Disorders of Phosphate: Hypophosphatemia

  • Alluru S. ReddiEmail author


Hypophosphatemia is defined as serum [Pi] < 2.5 mg/dL. Patients receiving mannitol develop pseudohypophosphatemia, which is caused by the binding of mannitol to the molybdate used to determine the serum [Pi]. Hypophosphatemia can be severe (serum [Pi] < 1.0 mg/dL), moderate (serum [Pi] 1.0–1.9 mg/dL), or mild (serum [Pi] 2.0–2.5 mg/dL). Severe hypophosphatemia can occur in patients with prolonged use of antacids, such as aluminum hydroxide, magnesium hydroxide, or calcium carbonate or acetate. Moderate hypophosphatemia may be symptomatic or asymptomatic. Hypophosphatemia is rather uncommon in the general population. However, the incidence of hypophosphatemia in hospitalized patients with sepsis, chronic alcoholism, and chronic obstructive pulmonary disease (COPD) is high. Patients with trauma also have high incidence of hypophosphatemia. The causes are varied, but can be conveniently grouped under four categories.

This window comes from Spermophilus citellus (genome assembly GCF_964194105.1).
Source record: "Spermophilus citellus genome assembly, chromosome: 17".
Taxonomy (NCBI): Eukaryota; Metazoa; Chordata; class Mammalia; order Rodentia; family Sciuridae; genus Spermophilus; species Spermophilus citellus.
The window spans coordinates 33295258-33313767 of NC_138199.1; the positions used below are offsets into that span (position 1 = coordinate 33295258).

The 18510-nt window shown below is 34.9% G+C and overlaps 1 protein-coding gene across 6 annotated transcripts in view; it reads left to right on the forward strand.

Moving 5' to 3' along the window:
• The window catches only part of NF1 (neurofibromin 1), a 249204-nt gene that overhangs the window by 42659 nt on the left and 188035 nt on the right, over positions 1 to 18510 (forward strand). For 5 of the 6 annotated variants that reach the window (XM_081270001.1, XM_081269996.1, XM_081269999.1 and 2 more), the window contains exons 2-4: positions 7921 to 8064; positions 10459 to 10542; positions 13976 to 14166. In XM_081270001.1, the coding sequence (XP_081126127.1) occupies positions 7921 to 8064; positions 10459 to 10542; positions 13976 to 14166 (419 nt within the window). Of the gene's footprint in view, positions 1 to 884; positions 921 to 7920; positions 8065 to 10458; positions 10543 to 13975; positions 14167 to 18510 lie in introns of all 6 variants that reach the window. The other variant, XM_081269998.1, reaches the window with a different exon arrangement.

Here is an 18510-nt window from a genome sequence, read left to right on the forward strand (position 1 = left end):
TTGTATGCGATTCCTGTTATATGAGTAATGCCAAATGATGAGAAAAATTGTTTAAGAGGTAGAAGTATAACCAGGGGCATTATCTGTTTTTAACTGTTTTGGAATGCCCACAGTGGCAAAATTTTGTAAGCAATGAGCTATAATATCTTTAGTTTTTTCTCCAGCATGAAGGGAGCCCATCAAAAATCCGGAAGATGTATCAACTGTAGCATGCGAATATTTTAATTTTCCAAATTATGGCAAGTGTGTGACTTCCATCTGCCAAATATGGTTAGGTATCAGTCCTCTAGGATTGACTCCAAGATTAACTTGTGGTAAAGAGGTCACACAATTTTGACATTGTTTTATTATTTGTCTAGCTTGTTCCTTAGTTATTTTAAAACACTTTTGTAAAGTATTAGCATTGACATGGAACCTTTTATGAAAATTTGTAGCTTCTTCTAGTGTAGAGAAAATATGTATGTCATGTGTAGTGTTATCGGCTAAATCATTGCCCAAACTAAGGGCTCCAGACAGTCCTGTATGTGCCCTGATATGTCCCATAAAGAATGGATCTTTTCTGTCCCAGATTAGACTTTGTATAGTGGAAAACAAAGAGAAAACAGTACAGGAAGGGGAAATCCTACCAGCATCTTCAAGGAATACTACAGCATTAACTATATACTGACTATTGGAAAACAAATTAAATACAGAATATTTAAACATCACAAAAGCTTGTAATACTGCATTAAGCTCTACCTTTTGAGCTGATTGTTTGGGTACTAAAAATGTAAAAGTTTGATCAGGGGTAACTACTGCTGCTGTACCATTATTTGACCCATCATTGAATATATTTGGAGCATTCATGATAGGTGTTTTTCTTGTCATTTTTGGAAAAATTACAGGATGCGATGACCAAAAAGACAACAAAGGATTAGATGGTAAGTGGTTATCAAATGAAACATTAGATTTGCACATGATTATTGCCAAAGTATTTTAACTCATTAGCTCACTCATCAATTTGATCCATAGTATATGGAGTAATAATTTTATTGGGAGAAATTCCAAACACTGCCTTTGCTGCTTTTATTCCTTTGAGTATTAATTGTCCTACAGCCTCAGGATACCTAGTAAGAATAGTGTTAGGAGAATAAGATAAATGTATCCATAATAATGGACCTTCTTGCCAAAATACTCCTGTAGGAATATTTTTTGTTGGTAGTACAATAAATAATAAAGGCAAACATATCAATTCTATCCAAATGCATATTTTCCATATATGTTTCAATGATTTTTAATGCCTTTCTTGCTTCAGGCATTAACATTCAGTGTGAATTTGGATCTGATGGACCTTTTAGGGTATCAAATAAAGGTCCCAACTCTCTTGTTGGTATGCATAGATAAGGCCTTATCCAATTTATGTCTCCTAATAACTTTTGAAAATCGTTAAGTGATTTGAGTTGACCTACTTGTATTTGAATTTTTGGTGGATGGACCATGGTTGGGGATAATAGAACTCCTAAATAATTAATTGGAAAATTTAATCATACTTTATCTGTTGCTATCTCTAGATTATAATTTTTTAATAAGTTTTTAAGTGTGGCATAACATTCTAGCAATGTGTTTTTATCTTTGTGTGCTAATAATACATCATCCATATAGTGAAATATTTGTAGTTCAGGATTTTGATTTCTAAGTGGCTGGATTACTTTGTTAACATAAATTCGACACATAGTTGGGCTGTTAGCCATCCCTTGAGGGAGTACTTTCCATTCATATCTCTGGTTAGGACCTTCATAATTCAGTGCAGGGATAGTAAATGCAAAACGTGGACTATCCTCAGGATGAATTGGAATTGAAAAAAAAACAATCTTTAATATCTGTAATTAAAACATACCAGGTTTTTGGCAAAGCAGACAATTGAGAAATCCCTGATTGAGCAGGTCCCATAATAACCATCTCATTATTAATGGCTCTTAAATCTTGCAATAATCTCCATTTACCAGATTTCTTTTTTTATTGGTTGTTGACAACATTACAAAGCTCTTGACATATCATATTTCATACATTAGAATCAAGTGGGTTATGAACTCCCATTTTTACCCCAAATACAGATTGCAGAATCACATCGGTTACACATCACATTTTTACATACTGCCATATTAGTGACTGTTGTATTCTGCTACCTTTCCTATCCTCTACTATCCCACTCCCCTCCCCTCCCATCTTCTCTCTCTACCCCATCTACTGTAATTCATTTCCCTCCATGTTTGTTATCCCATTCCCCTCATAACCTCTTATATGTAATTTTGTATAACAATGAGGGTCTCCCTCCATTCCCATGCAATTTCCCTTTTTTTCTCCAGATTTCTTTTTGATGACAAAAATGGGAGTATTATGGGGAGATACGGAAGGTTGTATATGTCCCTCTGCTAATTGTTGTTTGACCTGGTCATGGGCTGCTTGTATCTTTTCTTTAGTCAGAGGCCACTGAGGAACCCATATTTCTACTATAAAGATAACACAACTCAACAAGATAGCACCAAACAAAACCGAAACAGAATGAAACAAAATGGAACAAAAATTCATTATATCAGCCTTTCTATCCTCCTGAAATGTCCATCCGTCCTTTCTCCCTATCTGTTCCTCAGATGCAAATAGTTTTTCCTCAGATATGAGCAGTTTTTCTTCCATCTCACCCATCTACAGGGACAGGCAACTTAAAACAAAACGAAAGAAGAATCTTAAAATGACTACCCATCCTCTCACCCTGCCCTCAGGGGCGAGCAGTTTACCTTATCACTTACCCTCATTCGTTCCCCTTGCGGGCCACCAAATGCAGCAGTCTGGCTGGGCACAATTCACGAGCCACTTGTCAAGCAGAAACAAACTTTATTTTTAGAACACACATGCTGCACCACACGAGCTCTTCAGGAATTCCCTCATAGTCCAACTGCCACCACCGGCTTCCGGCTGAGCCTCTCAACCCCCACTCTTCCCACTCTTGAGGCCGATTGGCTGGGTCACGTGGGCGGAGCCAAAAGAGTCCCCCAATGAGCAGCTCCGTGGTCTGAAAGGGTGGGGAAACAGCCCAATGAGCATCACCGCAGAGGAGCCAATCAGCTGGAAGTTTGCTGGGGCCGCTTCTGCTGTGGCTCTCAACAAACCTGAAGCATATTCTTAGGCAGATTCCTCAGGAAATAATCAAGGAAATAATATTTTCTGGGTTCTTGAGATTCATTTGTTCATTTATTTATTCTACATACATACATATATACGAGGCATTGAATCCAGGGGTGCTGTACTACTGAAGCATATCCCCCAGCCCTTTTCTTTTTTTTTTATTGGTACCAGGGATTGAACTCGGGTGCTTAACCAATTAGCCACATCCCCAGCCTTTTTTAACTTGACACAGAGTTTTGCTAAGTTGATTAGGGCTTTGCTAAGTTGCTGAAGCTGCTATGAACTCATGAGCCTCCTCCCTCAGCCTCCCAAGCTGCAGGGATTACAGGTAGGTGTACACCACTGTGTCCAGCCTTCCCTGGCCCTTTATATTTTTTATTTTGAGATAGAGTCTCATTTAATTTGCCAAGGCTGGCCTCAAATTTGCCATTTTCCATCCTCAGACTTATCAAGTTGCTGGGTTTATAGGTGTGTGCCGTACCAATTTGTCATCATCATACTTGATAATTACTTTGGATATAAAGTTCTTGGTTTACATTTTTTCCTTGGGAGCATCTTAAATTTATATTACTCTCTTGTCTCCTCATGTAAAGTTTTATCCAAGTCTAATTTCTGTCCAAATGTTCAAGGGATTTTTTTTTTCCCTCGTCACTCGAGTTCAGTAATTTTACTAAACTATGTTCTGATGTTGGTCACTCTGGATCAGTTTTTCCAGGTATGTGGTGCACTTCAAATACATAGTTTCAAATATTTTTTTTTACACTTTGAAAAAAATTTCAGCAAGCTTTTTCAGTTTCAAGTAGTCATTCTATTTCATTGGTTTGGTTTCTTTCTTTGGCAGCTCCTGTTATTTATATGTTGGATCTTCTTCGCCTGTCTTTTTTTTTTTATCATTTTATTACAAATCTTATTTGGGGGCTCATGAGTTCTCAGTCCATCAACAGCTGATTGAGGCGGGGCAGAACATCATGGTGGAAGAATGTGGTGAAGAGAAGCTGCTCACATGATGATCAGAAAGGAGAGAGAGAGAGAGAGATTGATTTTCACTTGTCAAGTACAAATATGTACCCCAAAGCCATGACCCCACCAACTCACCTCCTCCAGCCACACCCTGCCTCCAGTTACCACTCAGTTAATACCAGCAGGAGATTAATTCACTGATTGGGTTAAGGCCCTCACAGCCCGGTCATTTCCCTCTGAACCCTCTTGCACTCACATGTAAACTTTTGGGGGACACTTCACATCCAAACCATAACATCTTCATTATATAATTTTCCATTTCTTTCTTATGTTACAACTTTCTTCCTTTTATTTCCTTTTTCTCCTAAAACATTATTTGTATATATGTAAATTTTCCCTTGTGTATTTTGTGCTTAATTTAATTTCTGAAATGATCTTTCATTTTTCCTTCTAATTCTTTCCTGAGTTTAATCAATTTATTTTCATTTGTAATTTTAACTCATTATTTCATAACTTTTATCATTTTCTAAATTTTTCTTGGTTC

Hypophosphatemia Pseudohypophosphatemia Mannitol Fanconi syndrome X-linked hypophosphatemia Autosomal dominant hypophosphatemic rickets (ADHR) Autosomal recessive hypophosphatemic rickets (ARHR) 

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Copyright information

© Springer Science+Business Media New York 2014

Authors and Affiliations

  1. 1.Department of Medicine Division of Nephrology and HypertensionRutgers New Jersey Medical SchoolNewarkUSA

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